Workplace Practices

December 2005 » Business


Raises as part of an overall compensation program


Fair compensation is an important part of a healthy workplace environment, and raise practices are a major factor considered by staff in how they rate their firm's standing.

Based on research of participants in the 2005 Best Civil Engineering Firm To Work For Contest, the median percentage increase for staff payroll in 2004 was 4.19 percent, and the range was from 2.4 percent to 12.47 percent.

Additionally, our data assessed how employees feel about such practices with the Employee Satisfaction Survey component of the contest, which in total included responses from more than 14,000 respondents. When we asked employees how satisfied they are with their current company's practices regarding frequency and amount of raises, the response was mixed.

Thirty-six percent of respondents were satisfied and only 26 percent were very satisfied. Compared with satisfaction levels indicated for retirement plans - 39 percent were satisfied and 42 percent were very satisfied - we can conclude that staff aren't as enthused with practices regarding raises as with various other benefits.

Check out some other interesting findings in the chart below.

Since compensation - including salary, bonus, and retirement plan contribution - was indicated to be of major importance in employees' decision to remain with their current employer (86 percent of respondents said it was important or very important to them), it may be worthwhile taking a look at your firm's raise policy as part of your overall compensation program.



Raises issued for licensing milestones

Spalding DeDecker Associates, Inc. (SDA), a civil engineering and surveying firm headquartered in Detroit, is an employee-owned firm with 111 employees and three branch offices.

Because SDA relies heavily on the expertise and credentials of its staff - as do all professional service firms - it goes above-and-beyond the norm to compensate staff when they achieve licensing milestones. For example, when an employee earns an E.I.T. designation, their annual salary is raised $500. Staff who earn their professional engineer or surveying license receive a $1,000-per-year raise. Others who obtain applicable licenses or certifications receive a $500- to $1,000-per-year raise, depending upon the certification.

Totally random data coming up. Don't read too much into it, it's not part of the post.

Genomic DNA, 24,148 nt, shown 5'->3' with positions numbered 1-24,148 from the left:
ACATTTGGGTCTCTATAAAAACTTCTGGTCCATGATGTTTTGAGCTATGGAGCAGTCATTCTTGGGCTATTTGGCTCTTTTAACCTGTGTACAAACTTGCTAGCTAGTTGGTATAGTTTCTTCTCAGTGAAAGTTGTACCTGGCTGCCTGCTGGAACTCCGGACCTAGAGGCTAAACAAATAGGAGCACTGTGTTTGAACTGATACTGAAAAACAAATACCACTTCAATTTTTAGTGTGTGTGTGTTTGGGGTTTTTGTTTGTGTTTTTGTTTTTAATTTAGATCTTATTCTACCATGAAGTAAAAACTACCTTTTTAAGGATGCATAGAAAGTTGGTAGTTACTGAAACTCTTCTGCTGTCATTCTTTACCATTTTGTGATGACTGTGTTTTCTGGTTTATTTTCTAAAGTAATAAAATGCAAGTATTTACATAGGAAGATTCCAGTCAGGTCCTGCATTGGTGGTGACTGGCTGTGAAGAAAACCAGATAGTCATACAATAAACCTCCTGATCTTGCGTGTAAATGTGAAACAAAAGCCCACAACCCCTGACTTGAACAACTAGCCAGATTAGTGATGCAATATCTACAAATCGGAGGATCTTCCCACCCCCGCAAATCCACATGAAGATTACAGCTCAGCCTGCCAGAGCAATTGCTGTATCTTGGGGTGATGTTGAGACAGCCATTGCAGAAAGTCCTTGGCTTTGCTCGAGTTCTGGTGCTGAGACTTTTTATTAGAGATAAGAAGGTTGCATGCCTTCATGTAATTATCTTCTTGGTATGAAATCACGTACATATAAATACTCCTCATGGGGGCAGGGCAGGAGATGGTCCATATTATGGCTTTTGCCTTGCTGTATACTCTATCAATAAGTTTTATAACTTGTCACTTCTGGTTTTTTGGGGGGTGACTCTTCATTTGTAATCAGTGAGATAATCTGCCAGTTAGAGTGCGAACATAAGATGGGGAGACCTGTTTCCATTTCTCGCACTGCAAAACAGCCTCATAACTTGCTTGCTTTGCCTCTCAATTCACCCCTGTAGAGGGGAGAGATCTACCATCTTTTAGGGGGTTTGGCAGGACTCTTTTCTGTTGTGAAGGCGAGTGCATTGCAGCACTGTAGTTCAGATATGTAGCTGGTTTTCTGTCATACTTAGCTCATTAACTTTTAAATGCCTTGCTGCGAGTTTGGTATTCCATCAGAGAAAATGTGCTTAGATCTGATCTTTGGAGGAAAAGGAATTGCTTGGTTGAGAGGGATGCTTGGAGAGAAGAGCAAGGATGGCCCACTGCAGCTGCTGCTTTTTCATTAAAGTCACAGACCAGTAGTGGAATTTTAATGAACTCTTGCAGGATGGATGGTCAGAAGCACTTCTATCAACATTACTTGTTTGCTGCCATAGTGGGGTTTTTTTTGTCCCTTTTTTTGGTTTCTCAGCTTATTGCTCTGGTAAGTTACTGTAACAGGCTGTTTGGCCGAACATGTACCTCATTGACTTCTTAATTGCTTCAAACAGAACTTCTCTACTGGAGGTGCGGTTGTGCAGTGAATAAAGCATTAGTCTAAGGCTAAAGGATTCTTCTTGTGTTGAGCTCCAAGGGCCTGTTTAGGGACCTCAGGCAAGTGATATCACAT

According to Dawn E. Webb, SDA's human resources manager, this benefit motivates staff more than the more common method of compensation for achieving licensing milestones, which is a one-time bonus, typically ranging from $500 to $1,500. She said, “We feel that by offering a longer-term benefit, it will continue to motivate others to obtain their license and take us to a higher level of excellence in the engineering community.” Additionally, Webb said, the benefit “demonstrates to our employees and to our clients that we value excellence. By putting a premium on licensure and self-improvement, we are setting the bar for quality.” Of course, she added, “While the monetary increase is certainly a motivator, the desire for self-improvement and to advance in one's field is the major motivation.”




Total compensation comparisons

Gone are the days when salary was the only consideration for people making a career move. While salary remains a vital part of the job change equation, recently it's been folded into an evaluation of total compensation. Now candidates conduct a line-by-line comparison of what is being offered versus their current package. To maximize your chances of having someone accept an offer, it's critical that you understand the individual's entire current compensation and benefits package. In particular, you need to ask the following questions:

• What was your bonus last year, and what do you expect this year? Describe the methodology used to determine the bonus amounts.
• What type of healthcare plan do you have now? What is your deductible, and what is your out-of-pocket expense per year (pre-tax or post tax)?
• What is your firm's 401(k) match and vesting period?
• How many days of paid vacation do you receive annually? What is the actual dollar value of this benefit based on your salary?
• Do you expect a salary increase in the next few months,and if so, what will it be?
• What other income-related perks or benefits do you receive, such as a company vehicle or client “entertainment” budget?
• Do you have special work circumstances that facilitate work/life balance, such as flex-time or working from home? Once you understand an individual's current compensation and benefits package, you can lay out a competitive, educated offer. Using a line-by-line analysis, you and the candidate can identify and address any areas of discrepancy. Note that you should go over the total package while extending the offer, instead of letting the candidate figure it out on his or her own.

Saman Chaudry is a principal with ZweigWhite in San Francisco. She can be contacted at

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